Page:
A study published in Pediatrics noted a somewhat unexpected benefit of having dinner together as a family: This Southern tradition may actually help to fend off childhood obesity
It’s 6 p.m., and the table’s set. Call the family, take a seat and enjoy dinner — and its benefits for your kids.
According to a study published in Pediatrics, researcher studied 8,550 American 4-year-olds and analyzed how three routines affected obesity rates:
- Eating dinner as a family more than five times a week
- Sleeping for at least 10.5 hours each night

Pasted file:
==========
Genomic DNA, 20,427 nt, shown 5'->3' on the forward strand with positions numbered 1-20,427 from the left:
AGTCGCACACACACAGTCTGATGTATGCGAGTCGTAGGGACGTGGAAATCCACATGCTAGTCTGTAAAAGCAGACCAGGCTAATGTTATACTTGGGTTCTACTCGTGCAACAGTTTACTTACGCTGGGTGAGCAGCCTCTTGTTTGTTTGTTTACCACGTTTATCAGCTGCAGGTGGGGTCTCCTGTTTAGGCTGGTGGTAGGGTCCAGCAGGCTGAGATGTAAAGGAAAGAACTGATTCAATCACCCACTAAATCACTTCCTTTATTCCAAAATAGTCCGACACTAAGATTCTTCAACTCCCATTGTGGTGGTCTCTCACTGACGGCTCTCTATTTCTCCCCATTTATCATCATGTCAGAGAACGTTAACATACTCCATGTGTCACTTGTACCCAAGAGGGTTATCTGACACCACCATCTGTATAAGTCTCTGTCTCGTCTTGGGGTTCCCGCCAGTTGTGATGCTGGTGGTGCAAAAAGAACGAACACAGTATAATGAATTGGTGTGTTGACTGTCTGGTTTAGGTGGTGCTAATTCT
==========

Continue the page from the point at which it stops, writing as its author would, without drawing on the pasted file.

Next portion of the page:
- Watching less than two hours of television on each weekday
- Overall obesity rate: 18%
- Obesity rate in kids exposed to none of the routines: 24.5%
- Obesity rate in kids exposed to all three routines: 14.3%
Kids who ate with their families, slept well and watched limited television were 40 percent less likely to be obese than those who didn’t. Despite today’s fast-paced lifestyle, it’s clear we Southerners should hold tight to this tradition.
Researchers aren’t exactly sure about the specific connection between eating as a family and childhood obesity rates.
However, one thing is certain: Eating together clearly has several positive benefits for the health of everyone in the family — a great reason to consider skipping the fast food lane and preparing a healthy meal for the whole family at home.
Inspired? Check out our recipes for a wealth of healthy recipes perfect for family dinners.